Thanks for your patience.
Again we are trying to determine what portion of the key detection system is malfunctioning to keep the key reminder on and wireless system disabled.
Because this system is nearly entirely located in the column, the column covers need to be removed by taking the philips screws out then popping the top and bottom halves apart, exposing the column.
With the column exposed, the first thing we need to do is make sure the ignition cylinder lever is not sticking. This is the lever on the cylinder that pushes out when a key is installed and touches the key detection switch in the lock housing.
Insert the key into the cylinder and turn it to On, then use a pick to depress the release button about two inches back on the lock housing while pulling on the key. The ignition cylinder will slide out and you will see the detection lever (similar picture shown below):
If you pull the ignition cylinder out and the noise silences, it is about a 95% chance the cylinder is at fault. Lubricating the lever may take care of it and is much cheaper than replacing the cylinder (due to the key programming).
The 5% chance is if the detection button that the lever touches was sticking and removal happened to free it.... not too likely though.
If the removal of the cylinder does NOT silence the reminder, then we need to go deeper. Look into the lock housing and identify the button that the lever touches. Use a pick to work it in and out several times and see if the reminder stops. If it does, the reminder switch on the lock housing is faulty and you will need to replace the lock housing.
If you are unable to determine if the lock housing detection switch is sticking, we will want to isolate the switch from the system. Locate the electrical connector for the detection switch just back from the housing, it will look like this:
Unplug this connector (do NOT unplug any other connectors!). The reminder will continue to go off.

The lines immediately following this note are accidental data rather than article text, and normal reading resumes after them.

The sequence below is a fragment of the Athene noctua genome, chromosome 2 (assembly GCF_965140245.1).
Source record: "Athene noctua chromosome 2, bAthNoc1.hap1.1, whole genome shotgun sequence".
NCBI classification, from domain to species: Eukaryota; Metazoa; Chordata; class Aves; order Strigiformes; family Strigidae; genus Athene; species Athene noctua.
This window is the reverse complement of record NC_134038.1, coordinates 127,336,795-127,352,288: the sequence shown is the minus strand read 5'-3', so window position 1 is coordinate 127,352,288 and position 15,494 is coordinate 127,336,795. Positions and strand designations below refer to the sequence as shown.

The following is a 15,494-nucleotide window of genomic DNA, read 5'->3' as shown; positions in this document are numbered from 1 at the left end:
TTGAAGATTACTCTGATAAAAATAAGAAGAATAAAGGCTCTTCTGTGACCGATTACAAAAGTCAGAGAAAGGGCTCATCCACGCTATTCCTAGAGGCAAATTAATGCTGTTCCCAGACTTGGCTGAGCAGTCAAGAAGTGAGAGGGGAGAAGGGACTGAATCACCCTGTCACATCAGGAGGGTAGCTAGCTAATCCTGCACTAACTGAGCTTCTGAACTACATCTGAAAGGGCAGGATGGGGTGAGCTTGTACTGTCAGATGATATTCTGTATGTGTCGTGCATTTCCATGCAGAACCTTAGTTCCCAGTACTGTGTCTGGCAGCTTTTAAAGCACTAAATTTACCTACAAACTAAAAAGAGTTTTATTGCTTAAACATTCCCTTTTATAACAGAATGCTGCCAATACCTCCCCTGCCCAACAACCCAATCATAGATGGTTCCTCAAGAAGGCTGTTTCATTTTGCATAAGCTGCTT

Take a paper clip or short jumper wire and short pin 4 (Black wire) to pin 6 (Red with Blue stripe wire) together. If the reminder chime stops, your detection switch in the lock housing is bad and again the lock housing will need to be replaced.
If the reminder chime continues to sound, you will have a broken circuit for the key detection switch, either via broken wire or internal issue to the ETACS computer.
For what it is worth, the ignition cylinders are common to have the lever stick, though normally running the key in and out hard several times usually takes care of it.
Now if you find the cylinder is an issue, again you can usually lubricate it and be fine. If you opt to replace it, you can either get a bare cylinder and have a lock smith re-key it to match your old keys, or you can get an already assembled cylinder with new keys.... the problem here is that you will need to have the keys programmed, and you will have to replace/re-key the doors to match... a real pain going that route and very expensive.
If you find that the lock housing is at fault, it will take quite a bit of disassembly. The battery will need to be disconnected and the airbag removed, steering wheel and clock spring removed, and all combination switch parts removed.
With the lock housing now exposed, it will be a bit confusing as to how to remove it. Looking at the aluminum arch that goes over the top of the column you will see two broken off bolts. These are what hold the housing on, they are snap bolts (for security reasons) that break off the head on installation. You will need to use a die grinder to cut flat slots in the heads so a screw driver can be used to unscrew the bolts. The new lock housing will come with new snap bolts.
If you have any questions at all just let me know. I would be happy to elaborate if needed.
IF you feel the need to use one of the lower two negative ratings, please contact me first via the Reply/Continue Conversation link so that I may address your concerns.